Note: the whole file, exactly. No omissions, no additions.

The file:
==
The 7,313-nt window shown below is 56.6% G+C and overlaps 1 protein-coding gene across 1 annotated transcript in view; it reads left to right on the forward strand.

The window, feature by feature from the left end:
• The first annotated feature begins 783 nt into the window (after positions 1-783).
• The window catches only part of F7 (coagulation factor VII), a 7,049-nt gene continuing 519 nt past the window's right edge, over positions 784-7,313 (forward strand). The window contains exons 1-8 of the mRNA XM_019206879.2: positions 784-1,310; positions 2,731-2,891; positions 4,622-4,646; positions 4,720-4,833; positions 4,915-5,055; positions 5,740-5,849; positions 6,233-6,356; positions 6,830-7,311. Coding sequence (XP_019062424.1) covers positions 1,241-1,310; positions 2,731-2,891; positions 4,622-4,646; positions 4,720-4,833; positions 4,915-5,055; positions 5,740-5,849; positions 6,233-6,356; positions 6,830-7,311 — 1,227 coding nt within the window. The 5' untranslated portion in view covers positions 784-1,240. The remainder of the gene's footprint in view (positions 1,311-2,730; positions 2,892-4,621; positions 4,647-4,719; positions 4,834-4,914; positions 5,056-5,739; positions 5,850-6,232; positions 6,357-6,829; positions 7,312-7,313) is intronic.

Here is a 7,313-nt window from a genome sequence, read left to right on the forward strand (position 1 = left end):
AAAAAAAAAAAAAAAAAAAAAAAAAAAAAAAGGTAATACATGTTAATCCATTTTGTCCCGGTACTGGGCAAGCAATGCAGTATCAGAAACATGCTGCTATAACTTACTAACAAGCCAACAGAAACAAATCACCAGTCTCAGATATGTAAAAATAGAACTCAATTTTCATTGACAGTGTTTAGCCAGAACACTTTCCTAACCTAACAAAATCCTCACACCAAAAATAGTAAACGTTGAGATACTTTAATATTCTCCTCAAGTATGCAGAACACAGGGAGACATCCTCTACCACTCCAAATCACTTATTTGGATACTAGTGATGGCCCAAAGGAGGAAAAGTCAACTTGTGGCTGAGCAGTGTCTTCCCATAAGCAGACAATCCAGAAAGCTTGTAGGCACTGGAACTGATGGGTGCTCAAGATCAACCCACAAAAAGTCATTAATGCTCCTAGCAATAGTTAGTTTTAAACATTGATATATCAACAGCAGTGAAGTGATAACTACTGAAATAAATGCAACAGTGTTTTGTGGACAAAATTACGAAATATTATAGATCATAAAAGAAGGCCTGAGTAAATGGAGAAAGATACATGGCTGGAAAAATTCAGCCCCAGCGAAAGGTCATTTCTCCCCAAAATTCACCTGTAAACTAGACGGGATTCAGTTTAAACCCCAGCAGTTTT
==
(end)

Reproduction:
The 7,313-nt window shown below is 56.6% G+C and overlaps 1 protein-coding gene across 1 annotated transcript in view; it reads left to right on the forward strand.

The window, feature by feature from the left end:
• The first annotated feature begins 783 nt into the window (after positions 1-783).
• The window catches only part of F7 (coagulation factor VII), a 7,049-nt gene continuing 519 nt past the window's right edge, over positions 784-7,313 (forward strand). The window contains exons 1-8 of the mRNA XM_019206879.2: positions 784-1,310; positions 2,731-2,891; positions 4,622-4,646; positions 4,720-4,833; positions 4,915-5,055; positions 5,740-5,849; positions 6,233-6,356; positions 6,830-7,311. Coding sequence (XP_019062424.1) covers positions 1,241-1,310; positions 2,731-2,891; positions 4,622-4,646; positions 4,720-4,833; positions 4,915-5,055; positions 5,740-5,849; positions 6,233-6,356; positions 6,830-7,311 — 1,227 coding nt within the window. The 5' untranslated portion in view covers positions 784-1,240. The remainder of the gene's footprint in view (positions 1,311-2,730; positions 2,892-4,621; positions 4,647-4,719; positions 4,834-4,914; positions 5,056-5,739; positions 5,850-6,232; positions 6,357-6,829; positions 7,312-7,313) is intronic.

Here is a 7,313-nt window from a genome sequence, read left to right on the forward strand (position 1 = left end):
AAAAAAAAAAAAAAAAAAAAAAAAAAAAAAAGGTAATACATGTTAATCCATTTTGTCCCGGTACTGGGCAAGCAATGCAGTATCAGAAACATGCTGCTATAACTTACTAACAAGCCAACAGAAACAAATCACCAGTCTCAGATATGTAAAAATAGAACTCAATTTTCATTGACAGTGTTTAGCCAGAACACTTTCCTAACCTAACAAAATCCTCACACCAAAAATAGTAAACGTTGAGATACTTTAATATTCTCCTCAAGTATGCAGAACACAGGGAGACATCCTCTACCACTCCAAATCACTTATTTGGATACTAGTGATGGCCCAAAGGAGGAAAAGTCAACTTGTGGCTGAGCAGTGTCTTCCCATAAGCAGACAATCCAGAAAGCTTGTAGGCACTGGAACTGATGGGTGCTCAAGATCAACCCACAAAAAGTCATTAATGCTCCTAGCAATAGTTAGTTTTAAACATTGATATATCAACAGCAGTGAAGTGATAACTACTGAAATAAATGCAACAGTGTTTTGTGGACAAAATTACGAAATATTATAGATCATAAAAGAAGGCCTGAGTAAATGGAGAAAGATACATGGCTGGAAAAATTCAGCCCCAGCGAAAGGTCATTTCTCCCCAAAATTCACCTGTAAACTAGACGGGATTCAGTTTAAACCCCAGCAGTTTT